Sure, the Chinese community in New York City has their dollar vans that run between neighborhoods like Chinatown, Sunset Park and Flushing. But the Hasidic Jewish neighborhoods take the ethnic-defined bus to a new level – the B-110 bus looks like a municipal bus (though the buses themselves come from the Fairfax Connector in Virginia) and operates under a franchise with the city.
The B-110 bus is operated by Private Transportation Corporation, which doesn’t take any subsidies from the city. The route goes from Williamsburg and Borough Park and by law, anyone can take it, but the buses are wrapped in Yiddish writing. It also costs more than an MTA fare at $3.25.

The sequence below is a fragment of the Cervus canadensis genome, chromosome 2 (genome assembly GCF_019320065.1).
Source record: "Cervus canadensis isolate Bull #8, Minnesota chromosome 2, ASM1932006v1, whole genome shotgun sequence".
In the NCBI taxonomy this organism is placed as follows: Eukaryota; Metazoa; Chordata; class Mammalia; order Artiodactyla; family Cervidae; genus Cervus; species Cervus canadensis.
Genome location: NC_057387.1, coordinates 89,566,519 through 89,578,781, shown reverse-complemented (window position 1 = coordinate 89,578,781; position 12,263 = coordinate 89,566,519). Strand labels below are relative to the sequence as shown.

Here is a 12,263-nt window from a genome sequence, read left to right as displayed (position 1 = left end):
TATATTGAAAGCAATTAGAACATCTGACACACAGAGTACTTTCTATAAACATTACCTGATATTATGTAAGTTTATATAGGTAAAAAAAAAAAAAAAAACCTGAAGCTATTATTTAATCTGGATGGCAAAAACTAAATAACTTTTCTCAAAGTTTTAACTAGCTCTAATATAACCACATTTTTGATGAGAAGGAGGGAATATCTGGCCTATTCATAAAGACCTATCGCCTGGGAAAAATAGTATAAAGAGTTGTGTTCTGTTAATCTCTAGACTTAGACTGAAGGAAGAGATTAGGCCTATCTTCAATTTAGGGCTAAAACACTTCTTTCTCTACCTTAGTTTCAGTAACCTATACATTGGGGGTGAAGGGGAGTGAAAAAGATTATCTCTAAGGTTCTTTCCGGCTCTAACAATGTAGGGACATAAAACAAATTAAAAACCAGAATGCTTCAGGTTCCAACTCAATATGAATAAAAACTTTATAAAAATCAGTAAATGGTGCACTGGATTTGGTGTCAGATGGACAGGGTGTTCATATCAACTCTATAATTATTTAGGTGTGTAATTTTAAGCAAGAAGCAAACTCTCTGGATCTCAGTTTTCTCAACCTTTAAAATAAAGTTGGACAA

In 2011, following controversy about sex segregation on the bus (women were told verbally and through signage) to sit in the back or take a woman only bus, there was a possibility that the city was going to shut the line down. Signs were made by the bus company to comply with anti-discrimination laws, but in practice it appears that things have remained the same. Last year, the New York Times wrote, “since virtually all the riders traveling that route are Hasidic, the men and women choose to do so on their own and do not complain about segregation.”
Someone has created a handy map of the route and stops for the B-110 on Google Maps (embedded below), as the route doesn’t appear in the MTA system.
Next, read about the Top 10 Secrets of the NYC Subway system.